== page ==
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5 Ways Identity Thieves Use Your Social Security Number

5 Ways Identity Thieves Use Your Social Security Number
February 17, 2015
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Identity theft has always been a problem, but issues like data breaches and a lack of online privacy have brought identity theft concerns to the top of people’s minds. It’s a pretty broad crime, encompassing several things a person can do if they get access to your PII, or personally identifiable information.

One of the worst things that can happen in a privacy breach is exposure of Social Security numbers. They’re wrapped up in most aspects of Americans’ lives — employment, medical histories, taxes, education, bank accounts and so on. The consequences of having your Social Security number end up in someone else’s hands aren’t pretty — most of them are downright terrifying.

1. Open Financial Accounts

Your Social Security number is the most important piece of personal information a bank needs when extending you credit or opening an account. With that number, the thief can get credit cards or loans, and when it comes time to repay them, they won’t, damaging your credit in the process. The missed payments are tied to your Social Security number, meaning they’ll end up on your credit report.

In some ways, that’s one of the better outcomes of identity theft — you can use your credit scores and credit reports to spot fraud and put an end to it. Unfortunately, it could take a while for your credit to recover from the damage.

2. Get Medical Care

Health insurance provider Anthem was hit by a data breach recently, and people were first concerned about exposure of medical records. Anthem says medical information wasn’t compromised — Social Security numbers were, and that poses a greater threat to your health.

Someone with your Social Security number could undergo medical treatment, effectively tainting your medical records. Inaccurate medical records could have deadly consequences, if you receive treatment based on a false history.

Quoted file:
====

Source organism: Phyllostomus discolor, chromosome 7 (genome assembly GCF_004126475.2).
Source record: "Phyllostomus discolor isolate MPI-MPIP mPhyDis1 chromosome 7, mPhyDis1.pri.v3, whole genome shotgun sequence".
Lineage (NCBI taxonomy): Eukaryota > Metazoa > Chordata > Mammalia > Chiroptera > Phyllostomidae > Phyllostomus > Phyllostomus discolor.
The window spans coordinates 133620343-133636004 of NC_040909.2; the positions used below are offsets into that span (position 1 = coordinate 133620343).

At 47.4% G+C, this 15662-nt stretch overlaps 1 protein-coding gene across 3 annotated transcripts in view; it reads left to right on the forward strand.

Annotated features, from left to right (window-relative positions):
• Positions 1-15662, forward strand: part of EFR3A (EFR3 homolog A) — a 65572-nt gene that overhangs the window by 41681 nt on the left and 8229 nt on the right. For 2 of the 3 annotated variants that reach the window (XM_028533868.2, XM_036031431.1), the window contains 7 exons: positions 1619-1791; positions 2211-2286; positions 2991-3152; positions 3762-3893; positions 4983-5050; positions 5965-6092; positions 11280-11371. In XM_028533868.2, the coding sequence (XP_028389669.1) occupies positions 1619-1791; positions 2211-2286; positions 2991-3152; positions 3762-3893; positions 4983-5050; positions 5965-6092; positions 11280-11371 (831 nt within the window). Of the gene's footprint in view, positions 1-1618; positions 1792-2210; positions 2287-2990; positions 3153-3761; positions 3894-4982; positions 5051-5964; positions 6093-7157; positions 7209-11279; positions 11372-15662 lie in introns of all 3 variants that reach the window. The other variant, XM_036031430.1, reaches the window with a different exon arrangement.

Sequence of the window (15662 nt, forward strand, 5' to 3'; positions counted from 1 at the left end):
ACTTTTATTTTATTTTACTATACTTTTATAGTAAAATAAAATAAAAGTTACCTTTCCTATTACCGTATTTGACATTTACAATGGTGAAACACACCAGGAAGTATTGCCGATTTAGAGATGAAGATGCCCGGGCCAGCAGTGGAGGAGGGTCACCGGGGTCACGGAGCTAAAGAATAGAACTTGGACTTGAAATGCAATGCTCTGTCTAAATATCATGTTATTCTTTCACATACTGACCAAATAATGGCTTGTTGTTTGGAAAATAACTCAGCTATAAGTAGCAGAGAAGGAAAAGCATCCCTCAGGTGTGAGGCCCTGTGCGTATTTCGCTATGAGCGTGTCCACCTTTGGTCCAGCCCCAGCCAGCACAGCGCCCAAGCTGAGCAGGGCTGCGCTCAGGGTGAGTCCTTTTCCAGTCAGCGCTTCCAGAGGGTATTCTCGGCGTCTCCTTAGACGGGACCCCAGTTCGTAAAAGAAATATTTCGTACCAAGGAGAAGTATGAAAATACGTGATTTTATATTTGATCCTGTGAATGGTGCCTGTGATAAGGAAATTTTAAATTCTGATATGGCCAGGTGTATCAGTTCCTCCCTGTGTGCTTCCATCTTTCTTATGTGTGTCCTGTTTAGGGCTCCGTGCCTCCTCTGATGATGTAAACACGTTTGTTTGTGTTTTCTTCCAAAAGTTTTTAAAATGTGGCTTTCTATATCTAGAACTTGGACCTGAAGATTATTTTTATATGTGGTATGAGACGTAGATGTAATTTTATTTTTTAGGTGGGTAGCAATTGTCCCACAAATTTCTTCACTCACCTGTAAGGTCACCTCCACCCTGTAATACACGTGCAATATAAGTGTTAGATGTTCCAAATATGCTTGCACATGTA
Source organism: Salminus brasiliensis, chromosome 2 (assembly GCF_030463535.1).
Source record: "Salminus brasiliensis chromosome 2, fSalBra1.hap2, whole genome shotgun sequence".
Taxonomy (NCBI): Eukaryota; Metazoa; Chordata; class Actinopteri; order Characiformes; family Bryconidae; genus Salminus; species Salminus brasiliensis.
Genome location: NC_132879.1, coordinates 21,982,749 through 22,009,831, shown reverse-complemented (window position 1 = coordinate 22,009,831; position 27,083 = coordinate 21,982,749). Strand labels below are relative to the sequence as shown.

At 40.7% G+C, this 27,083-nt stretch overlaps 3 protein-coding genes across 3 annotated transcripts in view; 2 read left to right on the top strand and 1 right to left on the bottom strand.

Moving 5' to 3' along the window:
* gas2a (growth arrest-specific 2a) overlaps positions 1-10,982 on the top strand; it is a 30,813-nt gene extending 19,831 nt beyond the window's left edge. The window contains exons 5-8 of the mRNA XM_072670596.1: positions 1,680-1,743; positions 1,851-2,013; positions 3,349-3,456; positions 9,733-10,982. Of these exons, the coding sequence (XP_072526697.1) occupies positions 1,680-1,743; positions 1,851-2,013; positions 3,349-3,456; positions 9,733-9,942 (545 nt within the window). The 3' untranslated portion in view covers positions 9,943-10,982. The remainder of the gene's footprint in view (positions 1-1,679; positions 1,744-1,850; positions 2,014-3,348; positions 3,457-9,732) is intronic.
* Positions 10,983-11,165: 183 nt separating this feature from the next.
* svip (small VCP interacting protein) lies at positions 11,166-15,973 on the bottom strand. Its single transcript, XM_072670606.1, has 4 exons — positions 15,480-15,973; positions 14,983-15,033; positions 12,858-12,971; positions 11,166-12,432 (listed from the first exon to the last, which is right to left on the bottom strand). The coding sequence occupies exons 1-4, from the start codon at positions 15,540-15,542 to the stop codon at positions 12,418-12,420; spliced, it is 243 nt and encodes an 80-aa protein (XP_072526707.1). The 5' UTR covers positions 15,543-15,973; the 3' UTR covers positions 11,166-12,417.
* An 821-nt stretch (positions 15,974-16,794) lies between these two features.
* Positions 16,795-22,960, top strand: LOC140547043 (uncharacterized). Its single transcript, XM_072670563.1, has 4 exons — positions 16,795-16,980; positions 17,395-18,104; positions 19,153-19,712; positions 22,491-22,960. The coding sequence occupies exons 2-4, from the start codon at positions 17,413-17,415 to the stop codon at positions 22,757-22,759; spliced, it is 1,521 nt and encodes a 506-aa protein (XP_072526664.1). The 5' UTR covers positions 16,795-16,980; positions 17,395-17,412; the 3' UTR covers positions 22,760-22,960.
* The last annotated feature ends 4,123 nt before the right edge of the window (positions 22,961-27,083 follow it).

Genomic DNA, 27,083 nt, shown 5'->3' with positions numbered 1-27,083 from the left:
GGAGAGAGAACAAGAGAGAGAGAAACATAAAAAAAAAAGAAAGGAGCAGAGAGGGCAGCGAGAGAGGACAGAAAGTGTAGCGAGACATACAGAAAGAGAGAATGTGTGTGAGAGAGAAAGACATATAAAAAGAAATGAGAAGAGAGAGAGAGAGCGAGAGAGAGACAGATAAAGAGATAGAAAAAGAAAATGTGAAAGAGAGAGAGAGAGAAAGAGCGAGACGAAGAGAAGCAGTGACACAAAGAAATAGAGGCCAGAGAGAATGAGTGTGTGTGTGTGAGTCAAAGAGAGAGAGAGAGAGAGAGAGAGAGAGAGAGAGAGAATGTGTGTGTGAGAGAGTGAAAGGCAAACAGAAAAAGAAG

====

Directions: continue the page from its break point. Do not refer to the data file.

3. File for a Fraudulent Tax Refund

This is the big concern right now, because we’re in the thick of tax season. Last year, identity thieves stole $5.2 billion in fraudulent tax refunds from the Internal Revenue Service, and this crime is a growing threat in the wake of massive data breaches. The sooner you file your taxes, the more likely it is you’ll get to your refund before an identity thief.

You’ll know someone stole your identity if your return is rejected as a duplicate — then you get to start the process of resolving the fraud and, if necessary, getting the refund you deserve.

4. Commit Crimes

Getting your Social Security number might just be a fraction of the thief’s crimes. If the identity thief gets arrested for another crime and gives your Social Security number to law enforcement, you’ve become tangled in their criminal history.

5. Steal Your Benefits

A thief could also use your Social Security number to file for unemployment or Social Security benefits, depleting the assistance you may need to access later on.

Thieves can operate under your identity for years without discovery, and some of these crimes are very difficult to detect. One of the best things you can do is regularly check your credit reports (you can also get your free credit report summary from, updated every month), reviewing them thoroughly for unauthorized accounts or public records not related to you. These red flags could indicate clerical errors or identity theft. Either way, you want to watch out for it and act as soon as you see something suspicious.

Christine DiGangi writes for, where this article originally appeared.

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